Research has indicated that turkeys are much more susceptible than broiler chickens to becoming infected following contact with the H5N1 avian flu virus, although disease patterns are still not fully understood.
This, combined with the two major avian flu outbreaks in 2007 on the Norfolk/Suffolk borders, resulting in the culling of many thousands of turkeys, prompted industry leaders to take a closer look at ways of reducing risk.
The British Poultry Council’s (BPC) executive officer, Jeremy Blackburn, is hoping that turkey producers will follow the guidelines wherever possible and he recommends displaying a copy of the document in a prominent position on farms.
“The two major 2007 outbreaks in free-range turkey flocks were almost certainly caused by contact with wild ducks and geese. Migratory waterfowl are most active in the four to six weeks from the beginning of October. This period unfortunately coincides with free-range turkey production for the Christmas market, which is becoming ever more popular,” explains Mr Blackburn.
“However there are steps that outdoor producers can take to reduce risk of infection. It is important that everyone tries to observe the guidelines, because disease outbreaks affect the whole industry, risking damage to consumer confidence in the product.”
Mr Blackburn advises free-range rearers to have provisions in place to house their entire flock, should the need arise. Some least-cost examples include a simple straw bale and wire mesh construction, game release pens or lean-tos and verandahs added to existing sheds. Planning authorities have been sympathetic to applications to put up buildings for disease containment, he adds.
Ideally, any additional buildings on free-range units should be 3km (1.86 miles) apart and turkeys kept away from other species of poultry.
New sheds should avoid being erected within 1km (0.62 miles) of standing water. And producers with existing units close to ponds ought to use bird-scarers. The RSPB can provide producers with helpful information on migratory routes.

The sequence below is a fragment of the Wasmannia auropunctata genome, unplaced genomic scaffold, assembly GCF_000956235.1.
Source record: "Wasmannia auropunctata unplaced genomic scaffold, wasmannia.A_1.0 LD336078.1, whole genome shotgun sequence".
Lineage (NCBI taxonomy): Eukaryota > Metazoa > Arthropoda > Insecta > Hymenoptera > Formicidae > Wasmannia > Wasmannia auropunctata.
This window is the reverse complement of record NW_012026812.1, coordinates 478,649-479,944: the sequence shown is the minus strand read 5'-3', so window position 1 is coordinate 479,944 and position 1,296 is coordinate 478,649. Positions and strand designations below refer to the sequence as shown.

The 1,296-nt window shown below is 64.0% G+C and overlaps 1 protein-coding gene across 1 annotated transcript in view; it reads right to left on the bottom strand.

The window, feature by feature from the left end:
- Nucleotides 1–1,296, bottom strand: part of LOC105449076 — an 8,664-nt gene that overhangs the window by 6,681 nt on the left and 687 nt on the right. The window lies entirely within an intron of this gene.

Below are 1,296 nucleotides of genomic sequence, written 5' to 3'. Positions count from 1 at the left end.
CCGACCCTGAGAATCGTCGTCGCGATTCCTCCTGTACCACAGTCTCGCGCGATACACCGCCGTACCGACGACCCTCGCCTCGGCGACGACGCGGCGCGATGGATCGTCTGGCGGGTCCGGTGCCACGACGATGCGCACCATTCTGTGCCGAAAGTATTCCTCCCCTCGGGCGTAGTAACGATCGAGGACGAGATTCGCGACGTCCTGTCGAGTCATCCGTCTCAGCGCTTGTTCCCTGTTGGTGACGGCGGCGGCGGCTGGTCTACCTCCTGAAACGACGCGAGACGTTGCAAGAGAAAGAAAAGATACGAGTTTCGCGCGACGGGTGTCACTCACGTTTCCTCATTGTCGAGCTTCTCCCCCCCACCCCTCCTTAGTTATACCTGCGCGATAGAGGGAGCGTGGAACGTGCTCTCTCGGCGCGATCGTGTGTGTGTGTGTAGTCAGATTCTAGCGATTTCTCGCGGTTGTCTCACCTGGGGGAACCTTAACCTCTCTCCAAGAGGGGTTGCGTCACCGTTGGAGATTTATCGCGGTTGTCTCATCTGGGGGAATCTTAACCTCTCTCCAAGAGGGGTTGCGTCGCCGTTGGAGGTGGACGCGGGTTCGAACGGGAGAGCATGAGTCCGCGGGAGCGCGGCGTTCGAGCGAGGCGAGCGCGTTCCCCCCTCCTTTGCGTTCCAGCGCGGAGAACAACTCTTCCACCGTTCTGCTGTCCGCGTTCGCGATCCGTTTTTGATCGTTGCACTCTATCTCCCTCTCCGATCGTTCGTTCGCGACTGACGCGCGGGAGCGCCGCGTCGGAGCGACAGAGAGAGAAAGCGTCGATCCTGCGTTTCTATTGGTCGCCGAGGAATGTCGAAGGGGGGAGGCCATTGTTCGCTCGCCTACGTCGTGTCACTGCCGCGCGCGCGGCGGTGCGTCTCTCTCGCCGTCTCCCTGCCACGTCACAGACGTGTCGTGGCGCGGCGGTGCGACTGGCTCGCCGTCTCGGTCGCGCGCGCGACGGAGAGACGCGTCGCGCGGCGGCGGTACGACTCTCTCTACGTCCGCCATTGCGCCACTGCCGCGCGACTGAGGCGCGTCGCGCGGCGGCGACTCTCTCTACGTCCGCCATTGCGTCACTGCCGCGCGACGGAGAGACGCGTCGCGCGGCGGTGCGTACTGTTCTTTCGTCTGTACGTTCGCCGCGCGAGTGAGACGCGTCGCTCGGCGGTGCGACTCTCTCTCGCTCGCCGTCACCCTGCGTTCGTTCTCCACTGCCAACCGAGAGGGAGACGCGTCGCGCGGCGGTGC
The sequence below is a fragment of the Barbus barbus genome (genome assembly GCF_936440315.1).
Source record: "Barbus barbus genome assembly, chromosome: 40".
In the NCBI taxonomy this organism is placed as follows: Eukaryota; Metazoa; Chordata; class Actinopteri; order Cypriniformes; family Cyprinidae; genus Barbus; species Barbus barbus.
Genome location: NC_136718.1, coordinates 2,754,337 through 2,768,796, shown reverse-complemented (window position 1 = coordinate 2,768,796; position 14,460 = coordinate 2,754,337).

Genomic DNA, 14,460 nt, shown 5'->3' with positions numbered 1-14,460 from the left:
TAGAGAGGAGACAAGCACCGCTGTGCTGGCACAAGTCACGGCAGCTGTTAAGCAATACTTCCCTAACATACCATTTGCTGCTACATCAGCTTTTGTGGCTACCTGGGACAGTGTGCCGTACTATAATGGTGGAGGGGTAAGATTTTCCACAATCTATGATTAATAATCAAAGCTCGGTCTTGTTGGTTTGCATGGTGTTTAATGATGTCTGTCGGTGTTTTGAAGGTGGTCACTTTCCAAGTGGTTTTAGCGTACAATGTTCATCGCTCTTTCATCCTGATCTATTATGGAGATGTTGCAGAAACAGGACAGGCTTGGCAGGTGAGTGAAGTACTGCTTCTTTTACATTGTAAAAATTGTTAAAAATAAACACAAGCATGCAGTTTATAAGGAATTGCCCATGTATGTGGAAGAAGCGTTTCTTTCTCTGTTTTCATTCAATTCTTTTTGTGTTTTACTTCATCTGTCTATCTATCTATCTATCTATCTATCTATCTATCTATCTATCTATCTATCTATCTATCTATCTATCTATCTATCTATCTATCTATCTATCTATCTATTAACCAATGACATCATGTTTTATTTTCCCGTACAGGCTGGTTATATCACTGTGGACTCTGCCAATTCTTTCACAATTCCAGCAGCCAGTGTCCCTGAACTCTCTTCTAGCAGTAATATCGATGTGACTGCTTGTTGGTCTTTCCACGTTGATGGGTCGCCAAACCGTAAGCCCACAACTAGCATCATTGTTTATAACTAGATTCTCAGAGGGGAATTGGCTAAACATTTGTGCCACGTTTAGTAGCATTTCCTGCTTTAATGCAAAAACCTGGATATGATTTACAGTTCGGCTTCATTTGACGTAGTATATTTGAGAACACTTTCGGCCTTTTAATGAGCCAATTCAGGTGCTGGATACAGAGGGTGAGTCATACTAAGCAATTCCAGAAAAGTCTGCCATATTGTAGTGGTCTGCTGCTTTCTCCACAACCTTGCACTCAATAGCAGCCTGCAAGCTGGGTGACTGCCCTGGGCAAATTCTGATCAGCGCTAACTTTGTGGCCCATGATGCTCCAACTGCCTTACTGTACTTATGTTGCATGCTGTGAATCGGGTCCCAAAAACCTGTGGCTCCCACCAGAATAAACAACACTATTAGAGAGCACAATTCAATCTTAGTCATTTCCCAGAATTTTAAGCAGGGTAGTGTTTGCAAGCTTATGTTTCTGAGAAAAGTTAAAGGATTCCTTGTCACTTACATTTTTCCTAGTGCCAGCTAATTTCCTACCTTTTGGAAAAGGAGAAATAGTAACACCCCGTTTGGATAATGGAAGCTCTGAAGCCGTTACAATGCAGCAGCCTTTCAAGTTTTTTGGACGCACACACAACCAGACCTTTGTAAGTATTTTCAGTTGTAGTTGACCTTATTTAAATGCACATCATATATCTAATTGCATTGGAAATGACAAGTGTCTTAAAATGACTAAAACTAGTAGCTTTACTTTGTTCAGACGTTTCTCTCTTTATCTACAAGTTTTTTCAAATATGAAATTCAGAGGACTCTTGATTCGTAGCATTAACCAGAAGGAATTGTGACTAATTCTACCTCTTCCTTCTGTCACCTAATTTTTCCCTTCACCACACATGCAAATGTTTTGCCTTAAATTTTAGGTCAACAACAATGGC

Outdoor turkeys should preferably receive food and water inside, so that wild bird species are not attracted to the unit, with grain spillages being cleared up without delay.
In general, turkeys have to be in close contact with wild birds and/or wild bird faeces to become infected.
Producers should report any high levels of mortality in their flocks and ensure that staff follow the basic biosecurity procedures. Examples include foot dipping between houses, disinfecting and recording any visiting vehicles that have had previous contact with other units and a visitor book should be used to record site visits.
With the issue of disease cost sharing and compensation levels featuring heavily in discussions with officials, Mr Blackburn says that it is in producers’ own interests to maintain detailed records, which can be used as evidence to prove that all necessary precautions have been taken.
“Compensation may be available, but usually only if officials have been informed of the disease outbreak in the early stages.
“If the situation goes unreported for any length of time, questions will be asked about whether flock managers have done all they can to reduce risk. We hope that our best practice document will be accepted by the industry, with the recommendations followed wherever possible,” says Mr Blackburn.